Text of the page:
After 1888, The Gambia was administered by a governor assisted by an Executive Council and a Legislative Council. In 1902, St. Mary's Island was established as a crown colony, while the rest of the territory became a protectorate. In 1960, universal adult suffrage was introduced in the protectorate, and a 34-member House of Representatives replaced the Legislative Council. The office of prime minister was created in 1962, and the Executive Council was reconstituted to include the governor as chairman, the prime minister, and eight other ministers. Dr. (later Sir) Dawda Kairaba Jawara, the leader of the Progressive People's Party (PPP), became the first prime minister. The Gambia attained full internal self-government on 4 October 1963, with Jawara as prime minister. An independence constitution, which came into force in February 1965, established The Gambia as a constitutional monarchy within the Commonwealth.
On 23 April 1970, after a referendum, The Gambia became a republic with Jawara as the first president. He and the ruling PPP remained in power into the 1980s, weathering an attempted left-wing coup and paramilitary rebellion in July 1981, which was quashed by Senegalese troops under a mutual defense pact signed in 1965; an estimated 500–800 people died in the uprising, and there was much property damage. In February 1982, the Confederation of Senegambia was formally constituted. Jawara was reelected to a new term as president that May, receiving 72.4% of the vote. He was reelected in March 1987, defeating two opponents with 59.2% of the vote, and again in April, 1992. He gained 59% of the vote to 22% for Sheriff Mustapha Dibba, his nearest of four rivals. His PPP was also returned to legislative power but with a reduced majority. It fell from 31 to 25 of the elected seats, in the 36-seat House of Representatives.
In March 1992 Jawara accused Libya of arming a force led by Samba Samyang, the leader of the 1981 coup attempt. Libya denied involvement. He also made similar accusations against Libya and Burkina Faso in 1988. In May 1992 Jawara announced an amnesty for most members of the Movement for Justice in Africa (MOJA) which had been linked to the failed 1981 coup. And in April 1993, two of MOJA's leaders returned from exile to organize as a political party.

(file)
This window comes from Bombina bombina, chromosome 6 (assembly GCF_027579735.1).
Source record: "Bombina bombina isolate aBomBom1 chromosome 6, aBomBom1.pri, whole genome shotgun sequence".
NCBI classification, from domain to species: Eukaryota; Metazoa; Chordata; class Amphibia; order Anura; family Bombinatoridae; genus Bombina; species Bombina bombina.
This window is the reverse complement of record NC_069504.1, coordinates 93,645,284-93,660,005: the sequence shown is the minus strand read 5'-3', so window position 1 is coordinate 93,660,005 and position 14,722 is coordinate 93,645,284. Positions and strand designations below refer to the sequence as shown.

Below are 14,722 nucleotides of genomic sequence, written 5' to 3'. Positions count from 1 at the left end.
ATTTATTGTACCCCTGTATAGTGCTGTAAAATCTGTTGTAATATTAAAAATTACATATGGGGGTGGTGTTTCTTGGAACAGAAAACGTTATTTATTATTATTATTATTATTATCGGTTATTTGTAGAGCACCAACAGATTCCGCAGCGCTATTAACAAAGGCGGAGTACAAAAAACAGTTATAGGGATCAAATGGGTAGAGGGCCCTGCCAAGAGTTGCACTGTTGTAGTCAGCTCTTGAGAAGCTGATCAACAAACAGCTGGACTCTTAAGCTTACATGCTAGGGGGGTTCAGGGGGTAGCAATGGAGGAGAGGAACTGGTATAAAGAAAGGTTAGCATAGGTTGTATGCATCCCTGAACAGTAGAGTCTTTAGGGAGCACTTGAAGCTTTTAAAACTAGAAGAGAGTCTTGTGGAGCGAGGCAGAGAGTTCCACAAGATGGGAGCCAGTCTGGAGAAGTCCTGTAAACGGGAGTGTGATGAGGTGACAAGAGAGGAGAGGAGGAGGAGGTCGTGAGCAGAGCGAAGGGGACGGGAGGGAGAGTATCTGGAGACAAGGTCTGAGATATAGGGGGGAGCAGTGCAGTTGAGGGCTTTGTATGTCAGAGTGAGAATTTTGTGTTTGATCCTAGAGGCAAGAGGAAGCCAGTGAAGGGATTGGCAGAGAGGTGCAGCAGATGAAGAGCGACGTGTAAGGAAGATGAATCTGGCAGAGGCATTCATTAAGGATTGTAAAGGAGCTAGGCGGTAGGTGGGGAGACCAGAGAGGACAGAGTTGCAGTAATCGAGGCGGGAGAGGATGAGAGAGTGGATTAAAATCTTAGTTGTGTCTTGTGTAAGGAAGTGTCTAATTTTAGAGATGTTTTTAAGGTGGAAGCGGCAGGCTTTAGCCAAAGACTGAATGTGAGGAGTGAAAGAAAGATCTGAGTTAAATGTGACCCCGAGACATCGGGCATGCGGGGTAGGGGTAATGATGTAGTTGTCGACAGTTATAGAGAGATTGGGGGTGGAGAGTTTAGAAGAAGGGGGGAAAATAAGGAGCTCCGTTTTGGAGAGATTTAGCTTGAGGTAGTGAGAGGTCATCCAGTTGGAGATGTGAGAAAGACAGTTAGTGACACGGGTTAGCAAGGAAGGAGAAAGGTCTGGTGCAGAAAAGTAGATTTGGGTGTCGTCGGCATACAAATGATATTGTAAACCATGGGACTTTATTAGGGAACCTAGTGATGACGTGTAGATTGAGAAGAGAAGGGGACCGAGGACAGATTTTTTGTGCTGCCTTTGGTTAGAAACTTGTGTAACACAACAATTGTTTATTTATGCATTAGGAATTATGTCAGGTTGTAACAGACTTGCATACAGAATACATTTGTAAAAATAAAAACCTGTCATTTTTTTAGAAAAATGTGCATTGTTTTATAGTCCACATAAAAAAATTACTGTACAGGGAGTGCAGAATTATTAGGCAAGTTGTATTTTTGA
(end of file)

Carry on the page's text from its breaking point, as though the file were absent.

Jawara was expected to retire in midterm, but on 22 July 1994 he was overthrown in a bloodless military coup led by Lt. Yahya Jammeh, who had studied in the United States and held an honorary post in the Alabama National Guard. President Jawara took shelter in an American warship which, at the time, had been on a courtesy call. The junta of junior officers and a few civilians suspended the constitution, banned all political activity, detained its superior officers, and placed ministers of the former government under house arrest. The European Union and the United States suspended aid and pressed for a quick return to civilian rule. In 1995, Vice-President Sana Sebally attempted another coup, ostensibly to return civilian rule, but it failed. Isolated from the West, Jammeh sought diplomatic ties with other marginalized nations. In 1994, he established relations with Libya and, in 1995, he did so with Taiwan (incurring China's wrath and a break in relations). Economic accords were signed with Cuba and Iran as well.